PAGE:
“Small” discounts will not trigger a capital gain liability due to the de minimis rule. Under the de minimis rule, if a bond is purchased with a small amount of market discount—an amount less than 0.25 percent of the face value of a bond times the number of complete years between the bond’s acquisition date and its maturity date (so Joey’s 10 year bond could realize a discount up to 2.5% in principle, obviously declining as the bond ages)—the market discount is considered to be zero. If the market discount is less than the de minimis amount, the discount on the bond is generally treated as a capital gain upon disposition or redemption rather than as ordinary income. For the individual investor this is in fact a pain; for the institutional guys there are tax strategies of offsetting gains and losses to attempt a neutral tax effect. Note: None of my post is LI material.
Also, we should not confuse OID with a market discount for tax purposes. OID exists when a bond is issued at a price below its redemption value. OID represents interest paid by the issuer and, for municipals, is generally treated as taxexempt interest. Market discount exists when a bond falls in value after it has been issued. Market discount is not treated as tax-exempt interest because it does not represent an interest expense of the issuer. An OID bond may be subject to the market discount rules if purchased after original issue at a time when the price of the bond reflects a market discount, i.e., if the bond is purchased at a price below its revised, or adjusted, issue price.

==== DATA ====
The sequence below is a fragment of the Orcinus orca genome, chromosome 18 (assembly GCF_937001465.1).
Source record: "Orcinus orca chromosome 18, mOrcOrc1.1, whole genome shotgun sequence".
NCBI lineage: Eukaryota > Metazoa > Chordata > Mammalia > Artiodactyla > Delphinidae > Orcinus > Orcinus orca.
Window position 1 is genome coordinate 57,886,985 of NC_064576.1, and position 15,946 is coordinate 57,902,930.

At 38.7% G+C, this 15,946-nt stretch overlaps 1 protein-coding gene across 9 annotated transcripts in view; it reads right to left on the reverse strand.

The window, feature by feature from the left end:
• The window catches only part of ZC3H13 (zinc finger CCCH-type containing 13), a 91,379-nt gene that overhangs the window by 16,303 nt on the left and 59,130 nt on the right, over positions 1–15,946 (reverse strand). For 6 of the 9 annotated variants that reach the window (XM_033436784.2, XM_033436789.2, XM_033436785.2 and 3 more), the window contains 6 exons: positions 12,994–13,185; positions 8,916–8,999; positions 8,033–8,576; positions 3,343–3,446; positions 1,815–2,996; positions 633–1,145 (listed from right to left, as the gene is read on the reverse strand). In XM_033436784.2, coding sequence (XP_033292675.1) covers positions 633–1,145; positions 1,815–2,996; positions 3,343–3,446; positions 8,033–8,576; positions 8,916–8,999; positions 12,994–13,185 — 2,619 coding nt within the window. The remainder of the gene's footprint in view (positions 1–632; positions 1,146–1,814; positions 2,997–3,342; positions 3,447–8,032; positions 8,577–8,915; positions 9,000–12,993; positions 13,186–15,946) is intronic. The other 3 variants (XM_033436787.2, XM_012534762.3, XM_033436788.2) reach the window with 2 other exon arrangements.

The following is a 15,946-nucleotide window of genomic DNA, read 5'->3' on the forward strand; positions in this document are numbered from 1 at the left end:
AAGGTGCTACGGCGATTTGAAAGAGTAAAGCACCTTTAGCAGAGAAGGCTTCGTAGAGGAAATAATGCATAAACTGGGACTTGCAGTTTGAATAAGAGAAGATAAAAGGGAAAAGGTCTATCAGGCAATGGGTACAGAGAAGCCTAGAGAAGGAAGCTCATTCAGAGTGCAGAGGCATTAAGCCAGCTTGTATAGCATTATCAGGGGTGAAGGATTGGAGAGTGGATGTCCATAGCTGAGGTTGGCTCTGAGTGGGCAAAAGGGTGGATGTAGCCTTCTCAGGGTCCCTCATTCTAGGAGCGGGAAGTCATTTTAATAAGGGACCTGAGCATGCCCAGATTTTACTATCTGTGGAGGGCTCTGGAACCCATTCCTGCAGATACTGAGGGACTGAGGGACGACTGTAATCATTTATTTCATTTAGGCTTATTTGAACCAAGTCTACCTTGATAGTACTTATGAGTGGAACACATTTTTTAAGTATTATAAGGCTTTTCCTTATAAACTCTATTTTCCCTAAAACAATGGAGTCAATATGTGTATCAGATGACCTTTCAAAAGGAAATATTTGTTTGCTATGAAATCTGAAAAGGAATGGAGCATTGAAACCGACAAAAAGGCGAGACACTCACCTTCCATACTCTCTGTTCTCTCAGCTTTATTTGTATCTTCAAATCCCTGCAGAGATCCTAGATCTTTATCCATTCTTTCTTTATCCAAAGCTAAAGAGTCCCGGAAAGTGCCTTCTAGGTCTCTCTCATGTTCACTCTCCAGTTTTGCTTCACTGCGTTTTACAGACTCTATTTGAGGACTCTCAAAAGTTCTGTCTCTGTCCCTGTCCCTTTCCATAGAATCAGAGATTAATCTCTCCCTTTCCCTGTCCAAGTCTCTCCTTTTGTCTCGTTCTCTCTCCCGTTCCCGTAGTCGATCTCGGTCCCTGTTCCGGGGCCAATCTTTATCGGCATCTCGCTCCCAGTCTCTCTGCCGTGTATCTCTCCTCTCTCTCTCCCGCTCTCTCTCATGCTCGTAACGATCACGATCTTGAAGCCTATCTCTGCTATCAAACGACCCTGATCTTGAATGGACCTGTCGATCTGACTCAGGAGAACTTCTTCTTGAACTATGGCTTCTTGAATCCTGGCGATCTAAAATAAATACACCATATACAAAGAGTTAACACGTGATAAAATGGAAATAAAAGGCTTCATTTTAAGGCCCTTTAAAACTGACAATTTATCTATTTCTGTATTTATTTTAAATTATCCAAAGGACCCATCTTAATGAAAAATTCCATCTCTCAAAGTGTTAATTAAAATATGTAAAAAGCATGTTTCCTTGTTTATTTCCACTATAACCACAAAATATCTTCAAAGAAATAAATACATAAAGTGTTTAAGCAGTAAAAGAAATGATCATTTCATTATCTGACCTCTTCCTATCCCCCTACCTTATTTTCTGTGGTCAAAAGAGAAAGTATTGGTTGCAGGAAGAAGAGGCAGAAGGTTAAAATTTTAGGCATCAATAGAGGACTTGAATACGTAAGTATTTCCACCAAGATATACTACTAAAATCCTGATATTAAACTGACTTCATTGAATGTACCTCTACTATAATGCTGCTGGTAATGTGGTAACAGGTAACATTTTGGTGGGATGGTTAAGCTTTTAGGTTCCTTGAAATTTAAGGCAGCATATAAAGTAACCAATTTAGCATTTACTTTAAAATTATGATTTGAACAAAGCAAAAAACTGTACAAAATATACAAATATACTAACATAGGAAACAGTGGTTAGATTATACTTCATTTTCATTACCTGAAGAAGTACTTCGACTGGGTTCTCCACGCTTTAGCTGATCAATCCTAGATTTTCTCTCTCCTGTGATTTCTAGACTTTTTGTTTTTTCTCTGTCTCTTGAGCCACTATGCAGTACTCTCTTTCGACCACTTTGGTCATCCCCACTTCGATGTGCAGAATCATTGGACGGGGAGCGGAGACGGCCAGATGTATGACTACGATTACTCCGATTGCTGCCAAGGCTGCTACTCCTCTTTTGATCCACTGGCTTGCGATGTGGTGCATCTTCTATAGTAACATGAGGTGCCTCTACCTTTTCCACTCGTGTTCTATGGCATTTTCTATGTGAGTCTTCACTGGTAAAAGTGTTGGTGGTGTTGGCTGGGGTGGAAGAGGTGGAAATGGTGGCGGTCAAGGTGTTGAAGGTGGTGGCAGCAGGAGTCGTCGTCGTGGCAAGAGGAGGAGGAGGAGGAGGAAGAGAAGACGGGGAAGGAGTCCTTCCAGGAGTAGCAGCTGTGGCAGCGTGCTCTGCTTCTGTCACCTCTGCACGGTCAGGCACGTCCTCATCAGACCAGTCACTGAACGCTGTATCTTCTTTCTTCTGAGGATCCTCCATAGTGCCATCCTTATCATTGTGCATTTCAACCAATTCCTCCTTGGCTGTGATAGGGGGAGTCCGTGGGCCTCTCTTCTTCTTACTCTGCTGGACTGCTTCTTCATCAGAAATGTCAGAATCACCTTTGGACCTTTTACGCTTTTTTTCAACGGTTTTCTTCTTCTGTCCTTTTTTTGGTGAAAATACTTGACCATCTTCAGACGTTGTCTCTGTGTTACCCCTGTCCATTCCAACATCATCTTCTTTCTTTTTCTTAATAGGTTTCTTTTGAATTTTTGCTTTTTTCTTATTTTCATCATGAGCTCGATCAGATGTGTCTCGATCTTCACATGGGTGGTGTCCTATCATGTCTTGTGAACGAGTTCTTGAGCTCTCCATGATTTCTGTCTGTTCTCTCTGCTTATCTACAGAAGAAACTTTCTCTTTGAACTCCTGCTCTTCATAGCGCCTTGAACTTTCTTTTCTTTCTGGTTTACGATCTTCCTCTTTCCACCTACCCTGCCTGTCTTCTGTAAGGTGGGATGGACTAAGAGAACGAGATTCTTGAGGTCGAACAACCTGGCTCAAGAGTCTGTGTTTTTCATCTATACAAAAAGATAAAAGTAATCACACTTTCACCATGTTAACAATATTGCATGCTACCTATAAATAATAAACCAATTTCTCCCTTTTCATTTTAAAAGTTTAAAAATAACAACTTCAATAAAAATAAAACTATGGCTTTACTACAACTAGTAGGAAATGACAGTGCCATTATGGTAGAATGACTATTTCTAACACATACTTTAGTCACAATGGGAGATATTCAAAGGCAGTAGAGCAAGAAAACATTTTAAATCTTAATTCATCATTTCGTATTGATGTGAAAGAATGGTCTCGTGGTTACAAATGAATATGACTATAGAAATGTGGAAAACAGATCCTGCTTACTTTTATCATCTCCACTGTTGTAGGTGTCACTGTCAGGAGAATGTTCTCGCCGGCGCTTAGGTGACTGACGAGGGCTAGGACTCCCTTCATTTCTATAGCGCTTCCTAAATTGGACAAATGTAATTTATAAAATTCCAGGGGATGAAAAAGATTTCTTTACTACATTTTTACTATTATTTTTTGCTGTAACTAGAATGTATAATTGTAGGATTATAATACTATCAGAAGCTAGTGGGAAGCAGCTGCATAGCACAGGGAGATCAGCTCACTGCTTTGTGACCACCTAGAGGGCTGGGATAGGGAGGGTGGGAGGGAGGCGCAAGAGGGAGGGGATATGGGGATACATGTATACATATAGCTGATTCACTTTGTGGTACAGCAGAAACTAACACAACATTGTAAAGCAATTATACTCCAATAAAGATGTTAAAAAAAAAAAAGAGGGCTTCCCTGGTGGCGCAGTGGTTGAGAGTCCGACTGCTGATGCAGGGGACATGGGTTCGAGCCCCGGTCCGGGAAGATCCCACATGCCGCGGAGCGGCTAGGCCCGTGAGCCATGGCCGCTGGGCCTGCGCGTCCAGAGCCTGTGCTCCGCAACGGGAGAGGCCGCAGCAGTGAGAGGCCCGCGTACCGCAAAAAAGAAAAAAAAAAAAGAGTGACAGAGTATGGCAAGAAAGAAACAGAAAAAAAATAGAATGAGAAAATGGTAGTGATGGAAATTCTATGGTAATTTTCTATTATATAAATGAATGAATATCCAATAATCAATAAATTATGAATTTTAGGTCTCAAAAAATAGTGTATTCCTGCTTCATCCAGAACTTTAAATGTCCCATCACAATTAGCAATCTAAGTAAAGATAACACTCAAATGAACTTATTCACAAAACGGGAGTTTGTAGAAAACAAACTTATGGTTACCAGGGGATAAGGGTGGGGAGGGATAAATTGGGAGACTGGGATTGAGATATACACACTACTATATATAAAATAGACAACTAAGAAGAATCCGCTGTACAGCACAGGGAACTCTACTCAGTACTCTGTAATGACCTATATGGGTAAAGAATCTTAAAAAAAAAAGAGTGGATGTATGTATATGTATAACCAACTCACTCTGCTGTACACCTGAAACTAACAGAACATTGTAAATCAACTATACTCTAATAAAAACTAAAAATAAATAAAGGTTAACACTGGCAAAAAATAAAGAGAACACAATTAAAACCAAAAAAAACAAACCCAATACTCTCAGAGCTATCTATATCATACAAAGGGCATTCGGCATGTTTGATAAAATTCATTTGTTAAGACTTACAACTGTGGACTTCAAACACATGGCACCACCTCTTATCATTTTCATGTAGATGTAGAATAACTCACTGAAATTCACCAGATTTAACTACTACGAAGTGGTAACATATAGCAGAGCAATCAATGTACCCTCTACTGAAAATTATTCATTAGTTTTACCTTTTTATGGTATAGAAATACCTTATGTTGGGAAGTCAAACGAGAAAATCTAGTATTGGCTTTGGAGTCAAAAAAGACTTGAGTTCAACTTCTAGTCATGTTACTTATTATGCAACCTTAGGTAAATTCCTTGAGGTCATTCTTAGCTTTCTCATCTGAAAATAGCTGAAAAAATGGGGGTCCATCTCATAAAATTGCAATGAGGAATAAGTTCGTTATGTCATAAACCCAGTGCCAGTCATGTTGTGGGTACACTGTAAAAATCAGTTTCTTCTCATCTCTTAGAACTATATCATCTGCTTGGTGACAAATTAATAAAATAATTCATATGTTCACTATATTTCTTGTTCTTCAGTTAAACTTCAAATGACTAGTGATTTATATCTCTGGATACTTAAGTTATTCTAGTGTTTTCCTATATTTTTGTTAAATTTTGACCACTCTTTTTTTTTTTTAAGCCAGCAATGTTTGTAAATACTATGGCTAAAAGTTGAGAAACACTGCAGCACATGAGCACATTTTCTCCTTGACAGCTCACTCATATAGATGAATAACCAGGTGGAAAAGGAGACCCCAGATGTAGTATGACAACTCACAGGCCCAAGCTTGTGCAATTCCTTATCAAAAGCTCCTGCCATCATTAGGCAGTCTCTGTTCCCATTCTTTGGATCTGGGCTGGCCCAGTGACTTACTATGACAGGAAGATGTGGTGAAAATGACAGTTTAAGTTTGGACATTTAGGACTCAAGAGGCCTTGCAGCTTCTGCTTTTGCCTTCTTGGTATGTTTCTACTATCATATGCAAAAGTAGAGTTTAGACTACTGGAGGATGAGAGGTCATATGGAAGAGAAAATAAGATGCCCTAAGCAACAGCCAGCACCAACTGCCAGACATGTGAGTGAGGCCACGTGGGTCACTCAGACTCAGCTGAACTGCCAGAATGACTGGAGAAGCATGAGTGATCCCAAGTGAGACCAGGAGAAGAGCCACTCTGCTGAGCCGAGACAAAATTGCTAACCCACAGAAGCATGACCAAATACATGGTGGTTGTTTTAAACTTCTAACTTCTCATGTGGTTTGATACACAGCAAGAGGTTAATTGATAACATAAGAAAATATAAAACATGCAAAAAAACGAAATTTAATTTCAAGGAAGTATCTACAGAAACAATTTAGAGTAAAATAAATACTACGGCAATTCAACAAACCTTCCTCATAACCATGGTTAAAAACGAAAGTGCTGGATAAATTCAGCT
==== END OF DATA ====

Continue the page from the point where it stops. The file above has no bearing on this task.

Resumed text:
Char-Lee Wrote: ------------------------------------------------------- > For the individual investor this is in fact a > pain; for the institutional guys there are tax > strategies of offsetting gains and losses to > attempt a neutral tax effect. > Like what? I think this tax rule isn’t fair. A totally beaten to heck bond is really close to equity but taxed much worse.
JoeyDVivre Wrote: ------------------------------------------------------- > > I think this tax rule isn’t fair. A totally > beaten to heck bond is really close to equity but > taxed much worse. I think I’ll differ. First, ignore OIDs – there was a spasm of issuance of them in the early 1980s due to an IRS snafu, but they’re generally a dying breed. For non-OIDs, say Ford’s 10% bond is trading at 40; you buy it, hold for 2 years, it’s trading at 80 (I don’t know how this could happen, maybe Toyota fell into the sea), and you picked up 20 in coupons. The coupons are taxed as ordinary income, as usual; the capital gain of (80-40) is taxed at long-term cap gains.